General Stock Investment Strategies/Separate Stock Purchases



If an investor makes two separate purchases in a stock, does he determine the break even amount on both separate purchases or does he combine the two total shares and determine the break even price?

Example:  50 shares purchased at $55.00 two weeks ago and 50 shares purchased today at $65.00 with a commission of $10.00 to buy and to sell.

I thank you for your reply.

Kenneth, not sure the context you mean...for tax purposes, those would be two different share lots, each with its own cost basis and break-even price. Imagine the stock was currently at $60 - you could either sell the $55 batch at a gain, or the $65 one at a loss; if held in a taxable account, these have different tax results.

If you're just thinking of when an overall position will break even, you can just combine the costs of the two batches.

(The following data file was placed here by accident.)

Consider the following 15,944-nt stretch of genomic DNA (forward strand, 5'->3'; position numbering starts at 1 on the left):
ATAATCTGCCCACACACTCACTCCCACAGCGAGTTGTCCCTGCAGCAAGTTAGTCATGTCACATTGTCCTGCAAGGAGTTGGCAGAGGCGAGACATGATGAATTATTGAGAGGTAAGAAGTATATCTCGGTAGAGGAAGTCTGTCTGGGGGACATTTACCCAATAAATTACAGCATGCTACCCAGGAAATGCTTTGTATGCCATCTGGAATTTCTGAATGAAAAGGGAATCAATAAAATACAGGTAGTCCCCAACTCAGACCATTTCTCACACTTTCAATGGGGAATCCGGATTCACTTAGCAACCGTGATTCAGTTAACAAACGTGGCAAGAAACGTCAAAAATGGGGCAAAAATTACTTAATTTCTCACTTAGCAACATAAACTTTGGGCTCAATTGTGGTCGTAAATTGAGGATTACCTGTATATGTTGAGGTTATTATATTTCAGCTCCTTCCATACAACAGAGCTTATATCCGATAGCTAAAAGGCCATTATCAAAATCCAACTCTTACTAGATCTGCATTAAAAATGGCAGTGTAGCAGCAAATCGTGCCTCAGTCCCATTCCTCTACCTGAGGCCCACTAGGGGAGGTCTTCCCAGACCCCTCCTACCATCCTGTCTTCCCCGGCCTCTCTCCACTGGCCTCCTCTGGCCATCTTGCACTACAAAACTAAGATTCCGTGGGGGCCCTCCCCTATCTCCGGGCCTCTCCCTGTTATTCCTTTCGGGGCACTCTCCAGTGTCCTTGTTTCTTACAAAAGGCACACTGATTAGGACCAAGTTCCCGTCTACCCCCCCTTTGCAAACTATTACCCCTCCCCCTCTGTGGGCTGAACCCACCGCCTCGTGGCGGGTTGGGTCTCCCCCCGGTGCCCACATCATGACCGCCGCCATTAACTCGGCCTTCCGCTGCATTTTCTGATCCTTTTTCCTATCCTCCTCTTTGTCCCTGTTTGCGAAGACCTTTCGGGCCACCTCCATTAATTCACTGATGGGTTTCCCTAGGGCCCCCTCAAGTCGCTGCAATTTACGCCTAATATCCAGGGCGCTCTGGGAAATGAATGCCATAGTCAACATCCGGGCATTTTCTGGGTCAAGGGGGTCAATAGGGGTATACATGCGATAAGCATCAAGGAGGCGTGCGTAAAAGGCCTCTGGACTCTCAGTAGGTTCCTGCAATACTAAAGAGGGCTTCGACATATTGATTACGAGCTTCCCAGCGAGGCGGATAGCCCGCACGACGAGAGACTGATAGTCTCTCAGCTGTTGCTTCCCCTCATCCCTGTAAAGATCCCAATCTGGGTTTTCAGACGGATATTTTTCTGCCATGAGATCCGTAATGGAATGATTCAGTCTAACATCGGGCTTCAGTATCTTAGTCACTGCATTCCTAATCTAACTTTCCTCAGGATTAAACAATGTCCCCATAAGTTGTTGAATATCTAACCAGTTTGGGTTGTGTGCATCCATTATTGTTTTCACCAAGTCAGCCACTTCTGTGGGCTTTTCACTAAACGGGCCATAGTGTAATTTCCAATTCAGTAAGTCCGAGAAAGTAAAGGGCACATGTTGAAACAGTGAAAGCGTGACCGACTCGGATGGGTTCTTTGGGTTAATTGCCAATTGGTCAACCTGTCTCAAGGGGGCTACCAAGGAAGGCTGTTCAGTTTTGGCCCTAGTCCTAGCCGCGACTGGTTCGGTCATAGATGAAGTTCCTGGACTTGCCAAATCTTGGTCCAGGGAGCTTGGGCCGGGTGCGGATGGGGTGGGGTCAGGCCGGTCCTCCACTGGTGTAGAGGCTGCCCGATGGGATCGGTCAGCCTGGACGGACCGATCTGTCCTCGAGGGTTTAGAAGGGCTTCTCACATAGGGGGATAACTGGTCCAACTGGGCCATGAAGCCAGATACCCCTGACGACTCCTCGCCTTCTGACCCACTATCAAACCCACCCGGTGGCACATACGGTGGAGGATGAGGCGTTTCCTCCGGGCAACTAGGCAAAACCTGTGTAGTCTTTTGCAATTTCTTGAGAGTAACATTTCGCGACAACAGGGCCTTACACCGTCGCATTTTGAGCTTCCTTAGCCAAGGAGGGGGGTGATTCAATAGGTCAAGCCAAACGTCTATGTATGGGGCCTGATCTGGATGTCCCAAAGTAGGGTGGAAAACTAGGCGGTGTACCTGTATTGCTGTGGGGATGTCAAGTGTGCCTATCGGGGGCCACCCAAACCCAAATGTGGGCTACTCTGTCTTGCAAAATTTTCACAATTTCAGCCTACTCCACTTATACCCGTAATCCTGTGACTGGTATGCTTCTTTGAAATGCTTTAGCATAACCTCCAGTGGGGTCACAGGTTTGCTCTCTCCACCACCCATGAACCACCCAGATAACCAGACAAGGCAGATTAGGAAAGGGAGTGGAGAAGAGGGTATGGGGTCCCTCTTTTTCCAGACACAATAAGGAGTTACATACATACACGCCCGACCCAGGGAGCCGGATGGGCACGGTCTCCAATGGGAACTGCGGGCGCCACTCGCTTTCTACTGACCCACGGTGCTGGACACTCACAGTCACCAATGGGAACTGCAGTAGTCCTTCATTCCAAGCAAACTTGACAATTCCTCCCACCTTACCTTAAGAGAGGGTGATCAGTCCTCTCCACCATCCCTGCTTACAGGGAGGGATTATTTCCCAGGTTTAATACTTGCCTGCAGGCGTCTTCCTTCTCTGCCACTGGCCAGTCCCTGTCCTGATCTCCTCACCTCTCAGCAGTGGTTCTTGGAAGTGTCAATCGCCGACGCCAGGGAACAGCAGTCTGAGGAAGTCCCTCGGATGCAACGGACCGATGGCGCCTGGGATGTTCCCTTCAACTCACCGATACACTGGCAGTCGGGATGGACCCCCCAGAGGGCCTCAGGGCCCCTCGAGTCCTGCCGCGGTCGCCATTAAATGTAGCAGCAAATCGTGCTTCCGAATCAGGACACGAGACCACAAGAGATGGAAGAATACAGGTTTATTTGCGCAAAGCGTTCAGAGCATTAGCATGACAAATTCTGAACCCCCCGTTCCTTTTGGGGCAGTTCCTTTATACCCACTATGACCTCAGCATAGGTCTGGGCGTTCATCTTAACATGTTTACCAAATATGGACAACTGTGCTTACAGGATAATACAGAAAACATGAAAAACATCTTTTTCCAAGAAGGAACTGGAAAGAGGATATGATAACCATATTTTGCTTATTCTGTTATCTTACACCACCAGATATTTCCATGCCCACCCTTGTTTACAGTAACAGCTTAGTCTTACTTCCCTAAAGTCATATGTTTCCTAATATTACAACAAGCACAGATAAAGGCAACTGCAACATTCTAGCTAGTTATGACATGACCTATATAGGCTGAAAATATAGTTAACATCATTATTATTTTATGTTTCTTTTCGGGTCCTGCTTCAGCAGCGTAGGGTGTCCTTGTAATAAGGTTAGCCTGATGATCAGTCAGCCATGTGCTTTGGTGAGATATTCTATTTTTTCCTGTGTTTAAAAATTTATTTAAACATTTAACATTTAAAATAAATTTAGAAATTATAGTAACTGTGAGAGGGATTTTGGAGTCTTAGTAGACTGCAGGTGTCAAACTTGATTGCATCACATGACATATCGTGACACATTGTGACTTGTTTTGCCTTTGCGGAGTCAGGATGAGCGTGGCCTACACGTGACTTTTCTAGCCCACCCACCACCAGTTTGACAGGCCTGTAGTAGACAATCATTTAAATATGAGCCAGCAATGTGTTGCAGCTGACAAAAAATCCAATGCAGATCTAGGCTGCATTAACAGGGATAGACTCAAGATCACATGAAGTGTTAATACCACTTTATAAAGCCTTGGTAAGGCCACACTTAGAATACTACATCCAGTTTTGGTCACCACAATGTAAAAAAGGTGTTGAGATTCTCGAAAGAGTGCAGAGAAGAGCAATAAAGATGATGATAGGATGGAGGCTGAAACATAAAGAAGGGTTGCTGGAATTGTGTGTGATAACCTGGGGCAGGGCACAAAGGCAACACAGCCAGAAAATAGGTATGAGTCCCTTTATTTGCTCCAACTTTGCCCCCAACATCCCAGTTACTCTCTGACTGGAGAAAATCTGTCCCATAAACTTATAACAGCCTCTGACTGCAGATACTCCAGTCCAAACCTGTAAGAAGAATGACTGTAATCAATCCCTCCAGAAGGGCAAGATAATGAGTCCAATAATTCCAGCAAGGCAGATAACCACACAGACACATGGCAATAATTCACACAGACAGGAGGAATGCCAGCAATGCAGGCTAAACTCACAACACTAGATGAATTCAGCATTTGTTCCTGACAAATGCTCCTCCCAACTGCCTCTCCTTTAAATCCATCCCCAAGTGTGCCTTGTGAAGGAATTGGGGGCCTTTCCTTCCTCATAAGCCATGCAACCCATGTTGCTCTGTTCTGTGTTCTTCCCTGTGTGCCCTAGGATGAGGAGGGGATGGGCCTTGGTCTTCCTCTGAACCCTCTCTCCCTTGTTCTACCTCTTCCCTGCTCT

Regardless of the context, you should always factor in commissions as part of this. They increase the cost of a purchase, and reduce the amount realized when you sell - which raises your break-even price.


General Stock Investment Strategies

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Tad Borek


I am a San Francisco-based investment adviser and attorney.


I opened my investment advisory practice, Borek Financial Management, in 1999, and have been a licensed attorney since 1993.

I received my B.S from Cornell University, and a J.D. from George Washington University Law School.

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